by Dennis Crouch
The Federal Circuit recently issued an important decision in In re: Cellect, LLC (Fed. Cir. Aug. 28, 2023) regarding how Patent Term Adjustment (PTA) interacts with terminal disclaimers and obviousness-type double patenting (ODP). This case establishes binding precedent that a terminal disclaimer cuts off any extended patent term granted through PTA.
This holding contrasts with the court’s prior rulings regarding Patent Term Extension (PTE), where the extended term is calculated from the disclaimed expiration date, not the original expiration date. Thus, PTE extends beyond a disclaimed term, while PTA does not.
This result was expected by many patent experts, although some in the pharmaceutical industry had pushed for PTA to extend beyond disclaimed terms similarly to PTE. In the end, the statutory language expressly addressing disclaimers in the context of PTA proved decisive. This precedent will apply to all patents already in-force as well as those issued in the future. Thus, applicants will want to carefully consider PTA and terminal disclaimer strategy for patent families.
If I were the judge, I would consider eliminating non-statutory double patenting. I expect the doctrine would have never developed under our current patent term calculation and is instead a vestige of history.
Millions of U.S. patents are tied to a family member patent via terminal disclaimer and its accompanying promise of continued common ownership. A terminal disclaimer generally disclaims any patent term that would extend beyond the expiration date of the full statutory term of the reference patent and are generally required for the USPTO in order to overcome a rejection for obviousness-type double patenting.
Obviousness-type double patenting (ODP) is a judicially created doctrine that prevents an inventor from obtaining a second patent for claims that are not patentably distinct from claims in a first patent. The doctrine has its stated origins in 35 U.S.C. 101, which provides that an inventor may obtain “a patent” (singular) for an invention. The obviousness question normally focuses on prior-art as required by Section 103. ODP doctrine does not consider prior art but rather non-prior-art patents (or applications) with overlapping inventorship.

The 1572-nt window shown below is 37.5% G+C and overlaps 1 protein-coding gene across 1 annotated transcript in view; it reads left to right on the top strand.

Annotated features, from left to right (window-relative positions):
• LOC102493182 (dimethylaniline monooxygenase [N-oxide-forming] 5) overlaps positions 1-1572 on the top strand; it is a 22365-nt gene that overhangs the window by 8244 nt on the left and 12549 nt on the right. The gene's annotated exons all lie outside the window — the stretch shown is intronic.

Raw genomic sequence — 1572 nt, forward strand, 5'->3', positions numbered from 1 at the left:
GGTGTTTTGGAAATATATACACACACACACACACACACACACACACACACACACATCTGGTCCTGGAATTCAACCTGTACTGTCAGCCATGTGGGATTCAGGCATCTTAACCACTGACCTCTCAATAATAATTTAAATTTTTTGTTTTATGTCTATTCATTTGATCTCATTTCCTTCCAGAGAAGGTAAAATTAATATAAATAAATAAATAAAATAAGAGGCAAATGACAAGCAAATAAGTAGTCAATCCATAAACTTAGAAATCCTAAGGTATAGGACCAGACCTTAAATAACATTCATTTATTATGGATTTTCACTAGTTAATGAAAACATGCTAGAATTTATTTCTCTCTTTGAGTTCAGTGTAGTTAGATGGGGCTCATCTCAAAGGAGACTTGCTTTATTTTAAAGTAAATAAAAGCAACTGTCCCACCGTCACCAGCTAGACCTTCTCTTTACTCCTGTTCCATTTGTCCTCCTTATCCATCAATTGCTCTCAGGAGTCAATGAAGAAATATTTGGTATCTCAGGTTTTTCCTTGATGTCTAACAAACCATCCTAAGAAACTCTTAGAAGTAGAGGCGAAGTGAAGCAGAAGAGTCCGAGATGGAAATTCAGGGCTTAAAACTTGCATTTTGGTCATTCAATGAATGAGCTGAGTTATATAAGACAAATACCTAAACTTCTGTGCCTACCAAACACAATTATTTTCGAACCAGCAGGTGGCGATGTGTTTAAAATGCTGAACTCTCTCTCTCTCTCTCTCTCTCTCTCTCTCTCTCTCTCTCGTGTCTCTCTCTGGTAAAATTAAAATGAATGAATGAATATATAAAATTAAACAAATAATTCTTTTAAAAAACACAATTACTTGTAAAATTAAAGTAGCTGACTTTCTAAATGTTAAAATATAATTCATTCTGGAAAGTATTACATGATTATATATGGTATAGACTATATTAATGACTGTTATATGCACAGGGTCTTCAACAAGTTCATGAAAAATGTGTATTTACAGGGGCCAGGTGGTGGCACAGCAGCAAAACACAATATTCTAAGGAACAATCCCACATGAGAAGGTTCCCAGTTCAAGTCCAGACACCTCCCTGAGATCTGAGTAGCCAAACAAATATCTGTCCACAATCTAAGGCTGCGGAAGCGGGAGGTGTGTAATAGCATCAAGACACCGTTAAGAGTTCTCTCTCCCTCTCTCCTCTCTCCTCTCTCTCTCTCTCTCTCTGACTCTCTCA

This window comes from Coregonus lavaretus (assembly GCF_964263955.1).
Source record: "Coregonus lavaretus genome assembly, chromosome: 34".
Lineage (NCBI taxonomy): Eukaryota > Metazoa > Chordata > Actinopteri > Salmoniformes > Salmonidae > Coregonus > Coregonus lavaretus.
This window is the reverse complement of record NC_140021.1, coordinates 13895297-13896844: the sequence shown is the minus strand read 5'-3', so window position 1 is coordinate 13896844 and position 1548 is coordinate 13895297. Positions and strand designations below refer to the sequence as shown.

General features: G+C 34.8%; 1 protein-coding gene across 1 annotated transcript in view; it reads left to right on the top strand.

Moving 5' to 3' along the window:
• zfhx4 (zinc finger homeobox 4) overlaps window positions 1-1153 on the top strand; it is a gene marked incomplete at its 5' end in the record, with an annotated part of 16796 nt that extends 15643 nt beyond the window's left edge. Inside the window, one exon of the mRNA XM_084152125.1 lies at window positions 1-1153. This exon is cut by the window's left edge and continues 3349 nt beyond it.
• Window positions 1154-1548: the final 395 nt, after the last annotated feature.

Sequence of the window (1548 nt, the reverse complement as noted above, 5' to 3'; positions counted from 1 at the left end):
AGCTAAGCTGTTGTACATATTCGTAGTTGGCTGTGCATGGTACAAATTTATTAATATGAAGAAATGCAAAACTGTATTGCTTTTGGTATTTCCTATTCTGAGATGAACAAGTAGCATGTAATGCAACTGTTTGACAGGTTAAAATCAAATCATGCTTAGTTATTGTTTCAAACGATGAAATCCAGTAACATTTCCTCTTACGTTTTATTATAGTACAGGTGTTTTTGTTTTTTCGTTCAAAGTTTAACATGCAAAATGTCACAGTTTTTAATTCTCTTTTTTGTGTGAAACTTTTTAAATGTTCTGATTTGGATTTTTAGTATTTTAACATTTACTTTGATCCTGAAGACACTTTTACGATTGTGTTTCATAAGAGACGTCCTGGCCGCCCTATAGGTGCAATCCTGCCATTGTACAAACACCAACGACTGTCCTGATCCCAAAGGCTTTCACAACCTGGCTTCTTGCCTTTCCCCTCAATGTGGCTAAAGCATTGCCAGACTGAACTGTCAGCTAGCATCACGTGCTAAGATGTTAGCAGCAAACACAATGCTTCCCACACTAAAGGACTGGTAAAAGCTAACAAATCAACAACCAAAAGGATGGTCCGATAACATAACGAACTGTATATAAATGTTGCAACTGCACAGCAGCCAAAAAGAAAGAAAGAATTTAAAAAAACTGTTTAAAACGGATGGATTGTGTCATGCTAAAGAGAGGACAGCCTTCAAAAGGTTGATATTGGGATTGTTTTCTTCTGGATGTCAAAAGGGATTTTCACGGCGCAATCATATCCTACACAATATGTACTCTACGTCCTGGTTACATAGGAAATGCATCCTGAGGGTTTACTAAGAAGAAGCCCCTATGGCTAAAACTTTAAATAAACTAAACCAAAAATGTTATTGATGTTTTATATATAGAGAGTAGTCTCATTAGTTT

Although the statutory hook of Section 101 focuses on one-patent-per-invention, the policy concern is also highly focused on ensuring that a patentee cannot obtain multiple patents on a single invention in order to improperly extend the patent term. This problem is largely historic — stemming from the time when patent term was determined based upon the date of issuance and prior to publication of applications. These transformations have substantially limited gamesmanship potential. However, in the patent-term-adjustment world, it is possible to extend a patent’s term by several years in situations where the patent applicant has a successful PTAB appeal.
ODP is intended to prevent an inventor from securing a second, later-expiring patent for small modifications or obvious variations of the same invention claimed in an earlier patent. The goal is to prevent an unjustified extension of the term of exclusivity for the invention beyond the original patent term. ODP is most commonly applied when two commonly owned patents share overlapping or obvious claims but have different expiration dates. The courts have concluded that a terminal disclaimer by the patentee along with a binding promise of ongoing co-ownership serves as a solution — allowing both patents to issue. The result is effectively a single patent with a single patent term designed to preventing potential harassment from multiple assignees asserting commonly owned patents covering the same invention.
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The case at hand involves several Cellect patents related to image sensors in personal digital assistants and phones. The patents are all part of a family and all claim priority to the same original application. The patents also received varying Patent Term Adjustment (PTA) to extend their terms due to USPTO delays during examination.
After Cellect sued Samsung for infringement, Samsung requested ex parte reexaminations of Cellect’s patents asserting they were unpatentable for obviousness-type double patenting (ODP) over earlier expiring patents in the family. The examiner agreed the claims were unpatentable for ODP in the reexaminations. The Board affirmed the unpatentability findings.
On appeal, Cellect argued that PTA should be available beyond the disclaimed portion of the term — noting that the judge-made-law could not overcome the statutory guarantee. On appeal, however, the Federal Circuit affirmed the Board and rejected Cellect’s arguments. The clincher here is that Congress identified disclaimers within the PTA statute, stating: “No patent the term of which has been disclaimed beyond a specified date may be adjusted under this section beyond the expiration date specified in the disclaimer.” 35 U.S.C. 154(b)(2)(B). In other words, Congress appears to be stating that PTA cannot extend a patent term beyond what was disclaimed — but this is exactly what Cellect was asking for. The appellate panel also agreed with the PTAB that Cellect received an unjustified timewise extension and a terminal disclaimer was required to ensure common ownership since the later patents were clearly obvious variants of the original. An otherwise result would effectively confer PTA on the earlier issued patents even though they were not entitled.
In summary, the unjustified extension stemmed from the challenged claims extending beyond the expiration of the one family member (‘036) that did not receive PTA. This could have been resolved with a terminal disclaimer, but none were filed.
The decision thus establishes how PTA granted under 35 USC 154 should be factored into the ODP analysis — and the result does not favor patent families.